UBC Theses and Dissertations
The ’dangerousness’ provisions of the criminal justice act 1991: a risk discourse? Robinson, Keith Liam Hamilton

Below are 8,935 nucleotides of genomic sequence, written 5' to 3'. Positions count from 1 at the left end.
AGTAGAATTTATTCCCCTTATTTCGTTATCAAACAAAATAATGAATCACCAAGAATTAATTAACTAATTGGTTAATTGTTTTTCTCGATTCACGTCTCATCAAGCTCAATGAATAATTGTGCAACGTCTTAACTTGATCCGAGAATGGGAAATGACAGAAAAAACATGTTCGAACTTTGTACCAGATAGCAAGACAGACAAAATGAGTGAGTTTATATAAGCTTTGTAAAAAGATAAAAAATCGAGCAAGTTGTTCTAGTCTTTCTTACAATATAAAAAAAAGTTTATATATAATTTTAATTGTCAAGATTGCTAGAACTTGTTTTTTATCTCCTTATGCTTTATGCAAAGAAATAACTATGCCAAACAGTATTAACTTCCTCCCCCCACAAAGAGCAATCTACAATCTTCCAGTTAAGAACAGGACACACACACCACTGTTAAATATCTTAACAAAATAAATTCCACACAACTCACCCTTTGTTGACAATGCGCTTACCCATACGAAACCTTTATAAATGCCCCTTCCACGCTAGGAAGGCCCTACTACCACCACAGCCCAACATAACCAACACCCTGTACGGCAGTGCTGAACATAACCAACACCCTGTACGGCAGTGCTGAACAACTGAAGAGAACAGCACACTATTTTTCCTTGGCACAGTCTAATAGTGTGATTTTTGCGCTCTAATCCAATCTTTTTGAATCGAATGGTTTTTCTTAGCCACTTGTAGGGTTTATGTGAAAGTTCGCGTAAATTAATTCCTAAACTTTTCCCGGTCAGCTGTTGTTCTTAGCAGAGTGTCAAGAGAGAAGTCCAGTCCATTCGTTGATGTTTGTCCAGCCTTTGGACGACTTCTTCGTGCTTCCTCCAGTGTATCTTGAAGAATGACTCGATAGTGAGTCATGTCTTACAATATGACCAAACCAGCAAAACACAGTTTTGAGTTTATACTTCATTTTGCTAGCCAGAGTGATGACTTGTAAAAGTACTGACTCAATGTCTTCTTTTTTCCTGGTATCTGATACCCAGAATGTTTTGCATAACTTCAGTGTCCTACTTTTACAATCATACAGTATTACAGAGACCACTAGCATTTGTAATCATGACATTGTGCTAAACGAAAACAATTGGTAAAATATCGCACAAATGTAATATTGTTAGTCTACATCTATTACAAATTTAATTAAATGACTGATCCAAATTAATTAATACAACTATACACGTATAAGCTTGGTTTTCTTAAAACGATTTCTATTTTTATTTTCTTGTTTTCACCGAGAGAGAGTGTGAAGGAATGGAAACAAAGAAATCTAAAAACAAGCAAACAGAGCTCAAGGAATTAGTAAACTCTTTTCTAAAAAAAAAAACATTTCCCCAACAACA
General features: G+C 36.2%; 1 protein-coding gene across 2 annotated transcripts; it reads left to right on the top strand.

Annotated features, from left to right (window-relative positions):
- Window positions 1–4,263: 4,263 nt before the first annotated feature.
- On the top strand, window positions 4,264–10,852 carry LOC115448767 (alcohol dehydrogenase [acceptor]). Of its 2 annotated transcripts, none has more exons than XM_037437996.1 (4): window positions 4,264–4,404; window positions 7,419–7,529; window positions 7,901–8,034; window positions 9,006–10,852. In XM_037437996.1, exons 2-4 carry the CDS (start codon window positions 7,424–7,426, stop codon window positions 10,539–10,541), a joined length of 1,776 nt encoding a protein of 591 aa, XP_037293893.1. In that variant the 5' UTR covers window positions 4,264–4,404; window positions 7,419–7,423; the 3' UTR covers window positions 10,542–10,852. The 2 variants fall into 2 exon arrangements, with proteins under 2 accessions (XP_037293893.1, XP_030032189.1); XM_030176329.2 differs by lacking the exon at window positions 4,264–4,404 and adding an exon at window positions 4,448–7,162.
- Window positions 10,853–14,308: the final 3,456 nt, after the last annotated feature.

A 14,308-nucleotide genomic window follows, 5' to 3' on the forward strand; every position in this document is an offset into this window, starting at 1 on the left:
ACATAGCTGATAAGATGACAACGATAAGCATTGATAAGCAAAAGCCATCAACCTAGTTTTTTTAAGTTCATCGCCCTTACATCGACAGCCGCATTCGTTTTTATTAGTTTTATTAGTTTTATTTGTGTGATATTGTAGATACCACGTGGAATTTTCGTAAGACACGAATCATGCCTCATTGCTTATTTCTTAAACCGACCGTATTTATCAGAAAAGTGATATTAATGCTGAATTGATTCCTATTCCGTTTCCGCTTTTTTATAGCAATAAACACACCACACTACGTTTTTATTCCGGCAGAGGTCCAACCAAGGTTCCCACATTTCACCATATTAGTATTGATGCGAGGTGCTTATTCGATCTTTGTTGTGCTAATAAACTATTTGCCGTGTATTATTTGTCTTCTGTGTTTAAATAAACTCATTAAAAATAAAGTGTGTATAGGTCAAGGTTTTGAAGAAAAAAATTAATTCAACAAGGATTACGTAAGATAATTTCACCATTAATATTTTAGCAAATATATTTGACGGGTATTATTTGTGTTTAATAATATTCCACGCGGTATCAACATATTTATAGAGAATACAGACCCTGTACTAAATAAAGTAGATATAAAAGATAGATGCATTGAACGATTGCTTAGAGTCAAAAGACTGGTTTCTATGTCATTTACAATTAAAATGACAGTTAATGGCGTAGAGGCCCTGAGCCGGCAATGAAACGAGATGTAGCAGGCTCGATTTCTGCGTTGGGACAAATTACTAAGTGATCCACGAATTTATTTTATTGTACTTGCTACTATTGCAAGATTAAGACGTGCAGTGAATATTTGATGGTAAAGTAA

This thesis examines in detail the provisions of the Criminal Justice Act 1991 which allow for the incapacitation of the 'dangerous' offender. Incapacitation has been used as an example of a growing trend in criminal justice towards viewing crime in terms of risk. This risk discourse points to the use of actuarial practices and insurance techniques in this field, with a resultant 'abstraction' of the traditional view of crime as a moral wrong. The technologies of risk assessment are central to the very power of the discourse, it has been argued that these techniques further increase the effectiveness of control and that they are a response to a growing preoccupation in society with security. It is argued that risk is, in a sense, pre-political in that as risk takes hold, overtly political responses to crime become more difficult. Given that incapacitation has been used as an example of crime as risk, this thesis takes the form of a micro-study of the above incapacitatory legislation. It assesses the degree to which this legislation can be seen to be a part of the risk discourse. It is argued that on a general level the legislation does fit within the risk model, seeking to incapacitate 'bad risks'. However, it is argued that as the legislation has been conceived, formulated and employed, it does not make use of the actuarial techniques of risk assessment - seen as so central to 'internal dynamic' of the risk discourse - to a significant extent. Rather, it is argued that the legislation embodies a politically motivated appeal to the idea of risk rather than to risk assessment itself. It is concluded that this use of risk - once shed of its attendant technologies - far from making political responses more difficult, sits well with punitive responses demanded by a government of the right.
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